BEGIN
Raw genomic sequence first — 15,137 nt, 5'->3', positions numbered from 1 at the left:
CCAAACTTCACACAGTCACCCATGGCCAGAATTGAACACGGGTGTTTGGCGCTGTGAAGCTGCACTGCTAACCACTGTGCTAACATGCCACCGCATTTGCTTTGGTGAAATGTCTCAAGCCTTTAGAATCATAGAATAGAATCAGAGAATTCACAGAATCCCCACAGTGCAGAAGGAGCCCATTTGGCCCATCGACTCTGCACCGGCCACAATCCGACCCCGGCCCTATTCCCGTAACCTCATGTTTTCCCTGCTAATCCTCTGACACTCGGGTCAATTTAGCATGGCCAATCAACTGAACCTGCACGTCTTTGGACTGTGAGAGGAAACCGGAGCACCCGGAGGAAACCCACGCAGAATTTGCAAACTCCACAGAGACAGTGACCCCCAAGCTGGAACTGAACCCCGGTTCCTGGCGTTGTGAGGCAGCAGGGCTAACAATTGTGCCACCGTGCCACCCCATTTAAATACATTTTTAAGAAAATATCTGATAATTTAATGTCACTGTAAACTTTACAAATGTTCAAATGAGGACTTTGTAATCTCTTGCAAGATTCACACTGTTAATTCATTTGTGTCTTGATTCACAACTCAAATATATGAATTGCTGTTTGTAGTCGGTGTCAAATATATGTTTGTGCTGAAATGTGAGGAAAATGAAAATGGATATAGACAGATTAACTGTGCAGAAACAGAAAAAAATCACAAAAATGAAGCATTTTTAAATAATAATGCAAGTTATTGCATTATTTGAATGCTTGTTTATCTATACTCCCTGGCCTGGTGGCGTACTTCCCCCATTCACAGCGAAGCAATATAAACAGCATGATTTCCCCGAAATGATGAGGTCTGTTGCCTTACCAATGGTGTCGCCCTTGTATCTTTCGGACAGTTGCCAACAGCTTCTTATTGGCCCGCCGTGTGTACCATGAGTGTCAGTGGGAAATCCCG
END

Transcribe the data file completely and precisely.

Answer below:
Raw genomic sequence first — 15,137 nt, 5'->3', positions numbered from 1 at the left:
CCAAACTTCACACAGTCACCCATGGCCAGAATTGAACACGGGTGTTTGGCGCTGTGAAGCTGCACTGCTAACCACTGTGCTAACATGCCACCGCATTTGCTTTGGTGAAATGTCTCAAGCCTTTAGAATCATAGAATAGAATCAGAGAATTCACAGAATCCCCACAGTGCAGAAGGAGCCCATTTGGCCCATCGACTCTGCACCGGCCACAATCCGACCCCGGCCCTATTCCCGTAACCTCATGTTTTCCCTGCTAATCCTCTGACACTCGGGTCAATTTAGCATGGCCAATCAACTGAACCTGCACGTCTTTGGACTGTGAGAGGAAACCGGAGCACCCGGAGGAAACCCACGCAGAATTTGCAAACTCCACAGAGACAGTGACCCCCAAGCTGGAACTGAACCCCGGTTCCTGGCGTTGTGAGGCAGCAGGGCTAACAATTGTGCCACCGTGCCACCCCATTTAAATACATTTTTAAGAAAATATCTGATAATTTAATGTCACTGTAAACTTTACAAATGTTCAAATGAGGACTTTGTAATCTCTTGCAAGATTCACACTGTTAATTCATTTGTGTCTTGATTCACAACTCAAATATATGAATTGCTGTTTGTAGTCGGTGTCAAATATATGTTTGTGCTGAAATGTGAGGAAAATGAAAATGGATATAGACAGATTAACTGTGCAGAAACAGAAAAAAATCACAAAAATGAAGCATTTTTAAATAATAATGCAAGTTATTGCATTATTTGAATGCTTGTTTATCTATACTCCCTGGCCTGGTGGCGTACTTCCCCCATTCACAGCGAAGCAATATAAACAGCATGATTTCCCCGAAATGATGAGGTCTGTTGCCTTACCAATGGTGTCGCCCTTGTATCTTTCGGACAGTTGCCAACAGCTTCTTATTGGCCCGCCGTGTGTACCATGAGTGTCAGTGGGAAATCCCG